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CONVENTION 2000 / THE DEMOCRATIC CONVENTION

Lieberman 'Clears Air' With Blacks

August 16, 2000|JANET HOOK and MATEA GOLD | TIMES STAFF WRITERS

Hoping to patch up an emerging fissure in the Democratic base, soon-to-be vice presidential nominee Joseph I. Lieberman arrived in Los Angeles on Tuesday and quickly moved to mend fences with black Democrats concerned about his positions on affirmative action, school vouchers and other issues.

In a well-received speech to the party's black caucus, Lieberman said he had been misrepresented as a supporter of Proposition 209, the 1996 California initiative that banned state-funded affirmative action programs.

"I have supported affirmative action, I do support affirmative action and I will support affirmative action," Lieberman said to thunderous applause from the crowd at the Westin Bonaventure Hotel. "Why? Because history and current reality make it necessary."

In his speech and at a private meeting beforehand, Lieberman won over the African American politician who had been most outspoken in questioning his record: Rep. Maxine Waters (D-Los Angeles). She gave Lieberman the endorsement she had been threatening to withhold.

"It clears the air," said Waters after his speech. "He has said enough. He has done enough. I feel comfortable in campaigning for him."

Lieberman acknowledged that he shared concerns raised in the mid-1990s that some affirmative action programs had turned into quota systems. But he denied he had supported Proposition 209 and explained how his view had come to be misrepresented.

He said that during a news conference in March 1995, a reporter read him the text of the initiative. He responded that the initiative sounded like "a basic statement of human rights policy" and added that he supported affirmative action but not quotas. But he later declined requests to endorse the initiative, saying he worried about the effects it would have if implemented.

Later that summer, he added, he gave a speech on the Senate floor in support of President Clinton's "mend it, don't end it" approach.

Still, Lieberman's efforts Tuesday may be just the first steps in a long journey the senator from Connecticut may have to travel to build bridges to the Democratic Party's core constituencies. Many of them know little about Lieberman, and some don't like what they had heard so far.

Lieberman on Tuesday also made a conciliatory gesture to Hollywood activists rankled by his crusade against sex and violence in youth entertainment. He attended a reception at the Beverly Hills home of television and movie producer David Salzman.

Lieberman also may have work to do with members of teacher groups, who are edgy about his willingness to experiment with school vouchers, and labor unions, who are at odds with his views on trade.

"There are a lot of different groups that are going to have disagreements with some of Lieberman's positions," said Rep. Henry A. Waxman (D-Los Angeles). "Some are going to ask tough questions about his views."

The tough questions began most publicly among black Democrats, a vast and crucial voting bloc that is among the most loyal constituencies in the Democratic Party; typically, 90% of the African American vote goes to the Democratic ticket.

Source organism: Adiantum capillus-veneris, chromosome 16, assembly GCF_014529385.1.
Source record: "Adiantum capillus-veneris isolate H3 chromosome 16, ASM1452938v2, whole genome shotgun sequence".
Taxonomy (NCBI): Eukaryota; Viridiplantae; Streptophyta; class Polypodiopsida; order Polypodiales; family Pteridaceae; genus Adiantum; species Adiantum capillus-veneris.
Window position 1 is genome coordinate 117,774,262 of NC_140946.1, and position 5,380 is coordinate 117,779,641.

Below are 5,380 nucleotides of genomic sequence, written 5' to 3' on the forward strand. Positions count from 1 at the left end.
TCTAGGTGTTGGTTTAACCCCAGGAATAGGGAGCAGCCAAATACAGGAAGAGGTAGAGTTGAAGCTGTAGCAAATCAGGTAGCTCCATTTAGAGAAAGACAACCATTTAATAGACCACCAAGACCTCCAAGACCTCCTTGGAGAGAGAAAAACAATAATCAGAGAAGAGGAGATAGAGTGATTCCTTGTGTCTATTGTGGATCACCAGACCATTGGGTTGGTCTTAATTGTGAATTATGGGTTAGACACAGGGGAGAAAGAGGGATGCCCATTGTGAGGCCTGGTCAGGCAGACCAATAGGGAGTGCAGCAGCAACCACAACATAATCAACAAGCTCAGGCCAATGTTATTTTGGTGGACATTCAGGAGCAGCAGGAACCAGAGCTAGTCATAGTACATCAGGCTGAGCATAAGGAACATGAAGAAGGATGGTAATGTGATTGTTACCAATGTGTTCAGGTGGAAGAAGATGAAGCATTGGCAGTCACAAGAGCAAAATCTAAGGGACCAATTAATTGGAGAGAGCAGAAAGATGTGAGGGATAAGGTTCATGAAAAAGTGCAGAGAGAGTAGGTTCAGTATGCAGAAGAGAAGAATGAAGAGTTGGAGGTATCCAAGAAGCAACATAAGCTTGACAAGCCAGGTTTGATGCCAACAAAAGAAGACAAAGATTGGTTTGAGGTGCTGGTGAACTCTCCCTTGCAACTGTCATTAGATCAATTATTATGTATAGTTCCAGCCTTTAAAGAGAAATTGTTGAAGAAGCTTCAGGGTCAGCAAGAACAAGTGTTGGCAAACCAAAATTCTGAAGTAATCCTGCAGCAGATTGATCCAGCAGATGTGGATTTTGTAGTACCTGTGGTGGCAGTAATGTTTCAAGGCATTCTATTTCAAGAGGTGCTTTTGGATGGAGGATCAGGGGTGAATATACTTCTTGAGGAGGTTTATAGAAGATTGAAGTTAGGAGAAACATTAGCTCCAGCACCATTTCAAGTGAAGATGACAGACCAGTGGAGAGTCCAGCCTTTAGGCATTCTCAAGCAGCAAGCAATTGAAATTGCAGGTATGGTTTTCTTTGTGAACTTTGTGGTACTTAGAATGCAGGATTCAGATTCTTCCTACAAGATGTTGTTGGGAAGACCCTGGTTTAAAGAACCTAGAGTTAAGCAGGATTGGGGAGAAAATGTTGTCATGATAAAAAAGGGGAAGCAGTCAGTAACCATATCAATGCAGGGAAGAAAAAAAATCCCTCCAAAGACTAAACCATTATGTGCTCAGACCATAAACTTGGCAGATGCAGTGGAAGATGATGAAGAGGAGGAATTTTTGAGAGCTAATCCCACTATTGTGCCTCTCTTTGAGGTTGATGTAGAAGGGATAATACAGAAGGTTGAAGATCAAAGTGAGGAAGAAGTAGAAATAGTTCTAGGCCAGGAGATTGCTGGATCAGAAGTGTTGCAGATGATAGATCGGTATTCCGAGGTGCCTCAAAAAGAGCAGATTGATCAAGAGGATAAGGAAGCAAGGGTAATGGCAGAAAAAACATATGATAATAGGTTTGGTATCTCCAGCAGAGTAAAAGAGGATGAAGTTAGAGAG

It remains unclear how far black voters' doubts about Lieberman extend beyond the convention hall. The latest poll found 44% of blacks surveyed had a favorable impression of him and only 2% had an unfavorable view--but 46% did not know enough about him to have an impression.

Waters said she is not alone in wanting assurances about Lieberman's views. "Many delegates are just unclear" about his stand on key social issues, she said.

In a political contest in which Al Gore and his Republican rival, George W. Bush, are competing for swing voters, it may actually help the Democratic ticket among centrists to be portrayed as "too conservative." But Gore needs this convention to solidify his hold on the Democratic base.

Cracks began to appear in that base in recent days, as Waters and other blacks voiced concern about reports Lieberman had supported Proposition 209 and about his support for school voucher experiments.

As soon as Lieberman arrived in Los Angeles on Tuesday, his first order of business was to huddle with Gore campaign officials and black party leaders, including Labor Secretary Alexis M. Herman, to discuss how to handle these concerns.

Before Lieberman spoke to the black caucus, Herman arranged for him to meet privately with Waters, who urged him to directly confront the questions about his record.

He did so in his speech to the black caucus. But first, as he greeted the group, Lieberman singled out Waters for recognition, leading a rendition of "Happy Birthday" for the congresswoman, who turned 62 Tuesday.

In his speech, Lieberman said he has long felt "rapport" with the African American community, detailing his efforts to register black voters in the South during the 1960s as a college student and his work fighting for civil rights in Connecticut and Congress.

Lieberman also addressed his support for some experimental school voucher programs, saying he only backed those that did not take money from the general education budget. But, he added, his top goal is improving the public school system.

And he said he would always defer to Gore, who opposes vouchers.

"When we get to the White House, when the president decides, the vice president will enthusiastically support," said Lieberman.

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